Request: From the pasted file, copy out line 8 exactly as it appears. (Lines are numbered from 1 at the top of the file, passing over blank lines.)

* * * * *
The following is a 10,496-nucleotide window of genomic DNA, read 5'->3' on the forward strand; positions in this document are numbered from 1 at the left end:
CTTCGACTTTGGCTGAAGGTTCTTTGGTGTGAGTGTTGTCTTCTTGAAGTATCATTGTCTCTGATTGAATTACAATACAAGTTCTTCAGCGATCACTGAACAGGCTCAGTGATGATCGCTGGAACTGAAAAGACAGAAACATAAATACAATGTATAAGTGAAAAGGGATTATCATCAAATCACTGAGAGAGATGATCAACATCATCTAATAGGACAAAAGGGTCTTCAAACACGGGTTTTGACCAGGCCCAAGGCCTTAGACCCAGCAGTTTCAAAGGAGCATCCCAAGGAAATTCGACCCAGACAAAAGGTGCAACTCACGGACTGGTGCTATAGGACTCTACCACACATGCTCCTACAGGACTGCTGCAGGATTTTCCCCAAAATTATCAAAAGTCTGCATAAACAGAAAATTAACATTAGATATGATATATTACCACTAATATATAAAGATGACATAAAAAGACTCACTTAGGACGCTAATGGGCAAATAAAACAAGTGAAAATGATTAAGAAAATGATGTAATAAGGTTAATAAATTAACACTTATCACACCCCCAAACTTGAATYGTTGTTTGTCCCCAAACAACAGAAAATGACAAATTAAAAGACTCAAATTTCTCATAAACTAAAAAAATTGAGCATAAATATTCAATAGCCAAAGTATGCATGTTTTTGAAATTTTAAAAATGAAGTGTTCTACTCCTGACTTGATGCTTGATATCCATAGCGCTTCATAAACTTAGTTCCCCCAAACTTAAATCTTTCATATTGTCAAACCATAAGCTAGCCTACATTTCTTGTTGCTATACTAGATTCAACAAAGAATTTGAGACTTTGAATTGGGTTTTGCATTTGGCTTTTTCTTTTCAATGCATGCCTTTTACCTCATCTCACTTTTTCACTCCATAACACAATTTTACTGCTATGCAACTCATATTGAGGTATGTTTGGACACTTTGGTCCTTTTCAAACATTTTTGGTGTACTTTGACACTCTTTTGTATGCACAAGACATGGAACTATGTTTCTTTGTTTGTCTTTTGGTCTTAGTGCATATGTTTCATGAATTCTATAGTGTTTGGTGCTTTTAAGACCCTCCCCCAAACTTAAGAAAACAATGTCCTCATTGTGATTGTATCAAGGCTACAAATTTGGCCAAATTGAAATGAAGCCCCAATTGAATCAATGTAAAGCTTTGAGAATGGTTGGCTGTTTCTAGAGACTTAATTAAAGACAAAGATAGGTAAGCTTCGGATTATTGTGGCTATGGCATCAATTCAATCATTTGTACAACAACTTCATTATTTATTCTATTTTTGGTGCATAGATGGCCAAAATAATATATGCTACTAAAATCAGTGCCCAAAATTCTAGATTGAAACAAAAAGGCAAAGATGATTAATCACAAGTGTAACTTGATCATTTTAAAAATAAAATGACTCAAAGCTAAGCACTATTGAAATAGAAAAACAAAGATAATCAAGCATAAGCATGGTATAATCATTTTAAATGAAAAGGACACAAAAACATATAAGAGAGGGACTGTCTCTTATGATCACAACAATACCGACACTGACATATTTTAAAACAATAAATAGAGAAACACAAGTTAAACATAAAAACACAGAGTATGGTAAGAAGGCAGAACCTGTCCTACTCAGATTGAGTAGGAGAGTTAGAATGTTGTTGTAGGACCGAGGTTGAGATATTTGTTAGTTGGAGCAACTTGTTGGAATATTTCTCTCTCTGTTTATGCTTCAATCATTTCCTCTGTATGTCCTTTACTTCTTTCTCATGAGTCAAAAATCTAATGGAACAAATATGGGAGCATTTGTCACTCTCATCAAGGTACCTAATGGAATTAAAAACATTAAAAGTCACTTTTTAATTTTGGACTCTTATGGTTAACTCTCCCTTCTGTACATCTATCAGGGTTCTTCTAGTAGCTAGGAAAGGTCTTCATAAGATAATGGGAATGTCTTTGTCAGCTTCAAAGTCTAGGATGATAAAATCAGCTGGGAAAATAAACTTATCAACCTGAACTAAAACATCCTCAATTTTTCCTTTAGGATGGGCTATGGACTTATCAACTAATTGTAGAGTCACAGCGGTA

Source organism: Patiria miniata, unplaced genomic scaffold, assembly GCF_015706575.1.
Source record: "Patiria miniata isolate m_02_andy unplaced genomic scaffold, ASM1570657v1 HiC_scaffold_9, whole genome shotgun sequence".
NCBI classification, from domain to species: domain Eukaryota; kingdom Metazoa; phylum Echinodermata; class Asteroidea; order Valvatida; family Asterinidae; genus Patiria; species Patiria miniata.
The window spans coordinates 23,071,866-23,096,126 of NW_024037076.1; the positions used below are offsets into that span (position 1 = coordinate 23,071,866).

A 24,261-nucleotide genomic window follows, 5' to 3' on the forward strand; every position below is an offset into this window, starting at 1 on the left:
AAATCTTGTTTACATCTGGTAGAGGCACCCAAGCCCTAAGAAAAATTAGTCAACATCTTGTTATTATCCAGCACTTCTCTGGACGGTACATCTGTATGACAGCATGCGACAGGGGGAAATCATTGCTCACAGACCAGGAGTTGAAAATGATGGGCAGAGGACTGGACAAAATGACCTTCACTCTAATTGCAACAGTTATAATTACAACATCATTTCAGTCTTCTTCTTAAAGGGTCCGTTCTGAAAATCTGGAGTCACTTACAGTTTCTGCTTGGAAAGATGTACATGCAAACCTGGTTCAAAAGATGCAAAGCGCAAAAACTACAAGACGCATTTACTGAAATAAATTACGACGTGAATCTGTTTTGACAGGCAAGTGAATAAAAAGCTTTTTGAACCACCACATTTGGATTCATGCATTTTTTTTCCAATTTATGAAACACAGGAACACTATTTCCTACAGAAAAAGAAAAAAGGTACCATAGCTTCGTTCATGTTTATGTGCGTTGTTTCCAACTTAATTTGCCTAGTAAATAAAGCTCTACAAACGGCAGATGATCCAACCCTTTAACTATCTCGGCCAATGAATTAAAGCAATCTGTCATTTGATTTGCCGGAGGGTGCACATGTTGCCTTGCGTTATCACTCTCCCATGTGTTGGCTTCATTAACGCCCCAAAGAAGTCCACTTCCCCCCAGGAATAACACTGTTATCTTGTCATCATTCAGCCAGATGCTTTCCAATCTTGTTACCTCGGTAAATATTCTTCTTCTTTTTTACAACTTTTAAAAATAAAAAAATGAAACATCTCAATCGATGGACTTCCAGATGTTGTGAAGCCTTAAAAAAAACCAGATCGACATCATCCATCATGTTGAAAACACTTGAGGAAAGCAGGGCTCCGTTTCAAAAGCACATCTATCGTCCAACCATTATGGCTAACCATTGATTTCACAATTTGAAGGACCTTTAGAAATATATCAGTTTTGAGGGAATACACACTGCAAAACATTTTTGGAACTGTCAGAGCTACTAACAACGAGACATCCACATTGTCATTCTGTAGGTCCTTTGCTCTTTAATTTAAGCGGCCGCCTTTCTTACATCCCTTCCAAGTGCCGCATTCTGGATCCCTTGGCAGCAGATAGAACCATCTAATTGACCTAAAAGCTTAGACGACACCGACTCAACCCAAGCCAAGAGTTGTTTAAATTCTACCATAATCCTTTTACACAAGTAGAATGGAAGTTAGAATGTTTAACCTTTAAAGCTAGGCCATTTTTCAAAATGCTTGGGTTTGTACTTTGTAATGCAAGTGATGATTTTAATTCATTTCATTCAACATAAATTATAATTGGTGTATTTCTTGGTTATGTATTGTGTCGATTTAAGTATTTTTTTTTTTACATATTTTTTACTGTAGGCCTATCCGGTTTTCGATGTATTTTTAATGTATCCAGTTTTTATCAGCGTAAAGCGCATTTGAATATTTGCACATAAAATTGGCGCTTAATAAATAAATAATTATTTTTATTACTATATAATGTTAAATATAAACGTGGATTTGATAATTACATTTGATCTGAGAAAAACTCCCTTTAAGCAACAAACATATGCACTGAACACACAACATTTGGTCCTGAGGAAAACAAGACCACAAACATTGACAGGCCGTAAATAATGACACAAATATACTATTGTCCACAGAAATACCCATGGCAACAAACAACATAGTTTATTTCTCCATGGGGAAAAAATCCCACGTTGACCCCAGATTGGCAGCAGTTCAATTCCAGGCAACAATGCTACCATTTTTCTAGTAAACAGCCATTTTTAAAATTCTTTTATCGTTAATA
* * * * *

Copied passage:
AAATCTTGTTTACATCTGGTAGAGGCACCCAAGCCCTAAGAAAAATTAGTCAACATCTTGTTATTATCCAGCACTTCTCTGGACGGTACATCTGTATGACAGCATGCGACAGGGGGAAATCATTGCTCACAGACCAGGAGTTGAAAATGATGGGCAGAGGACTGGACAAAATGACCTTCACTCTAATTGCAACAGTTATAATTACAACATCATTTCAGTCTTCTTCTTAAAGGGTCCGTTCTGAAAATCTGGAGTCACTTACAGTTTCTGCTTGGAAAGATGTACATGCAAACCTGGTTCAAAAGATGCAAAGCGCAAAAACTACAAGACGCATTTACTGAAATAAATTACGACGTGAATCTGTTTTGACAGGCAAGTGAATAAAAAGCTTTTTGAACCACCACATTTGGATTCATGCATTTTTTTTCCAATTTATGAAACACAGGAACACTATTTCCTACAGAAAAAGAAAAAAGGTACCATAGCTTCGTTCATGTTTATGTGCGTTGTTTCCAACTTAATTTGCCTAGTAAATAAAGCTCTACAAACGGCAGATGATCCAACCCTTTAACTATCTCGGCCAATGAATTAAAGCAATCTGTCATTTGATTTGCCGGAGGGTGCACATGTTGCCTTGCGTTATCACTCTCCCATGTGTTGGCTTCATTAACGCCCCAAAGAAGTCCACTTCCCCCCAGGAATAACACTGTTATCTTGTCATCATTCAGCCAGATGCTTTCCAATCTTGTTACCTCGGTAAATATTCTTCTTCTTTTTTACAACTTTTAAAAATAAAAAAATGAAACATCTCAATCGATGGACTTCCAGATGTTGTGAAGCCTTAAAAAAAACCAGATCGACATCATCCATCATGTTGAAAACACTTGAGGAAAGCAGGGCTCCGTTTCAAAAGCACATCTATCGTCCAACCATTATGGCTAACCATTGATTTCACAATTTGAAGGACCTTTAGAAATATATCAGTTTTGAGGGAATACACACTGCAAAACATTTTTGGAACTGTCAGAGCTACTAACAACGAGACATCCACATTGTCATTCTGTAGGTCCTTTGCTCTTTAATTTAAGCGGCCGCCTTTCTTACATCCCTTCCAAGTGCCGCATTCTGGATCCCTTGGCAGCAGATAGAACCATCTAATTGACCTAAAAGCTTAGACGACACCGACTCAACCCAAGCCAAGAGTTGTTTAAATTCTACCATAATCCTTTTACACAAGTAGAATGGAAGTTAGAATGTTTAACCTTTAAAGCTAGGCCATTTTTCAAAATGCTTGGGTTTGTACTTTGTAATGCAAGTGATGATTTTAATTCATTTCATTCAACATAAATTATAATTGGTGTATTTCTTGGTTATGTATTGTGTCGATTTAAGTATTTTTTTTTTTACATATTTTTTACTGTAGGCCTATCCGGTTTTCGATGTATTTTTAATGTATCCAGTTTTTATCAGCGTAAAGCGCATTTGAATATTTGCACATAAAATTGGCGCTTAATAAATAAATAATTATTTTTATTACTATATAATGTTAAATATAAACGTGGATTTGATAATTACATTTGATCTGAGAAAAACTCCCTTTAAGCAACAAACATATGCACTGAACACACAACATTTGGTCCTGAGGAAAACAAGACCACAAACATTGACAGGCCGTAAATAATGACACAAATATACTATTGTCCACAGAAATACCCATGGCAACAAACAACATAGTTTATTTCTCCATGGGGAAAAAATCCCACGTTGACCCCAGATTGGCAGCAGTTCAATTCCAGGCAACAATGCTACCATTTTTCTAGTAAACAGCCATTTTTAAAATTCTTTTATCGTTAATA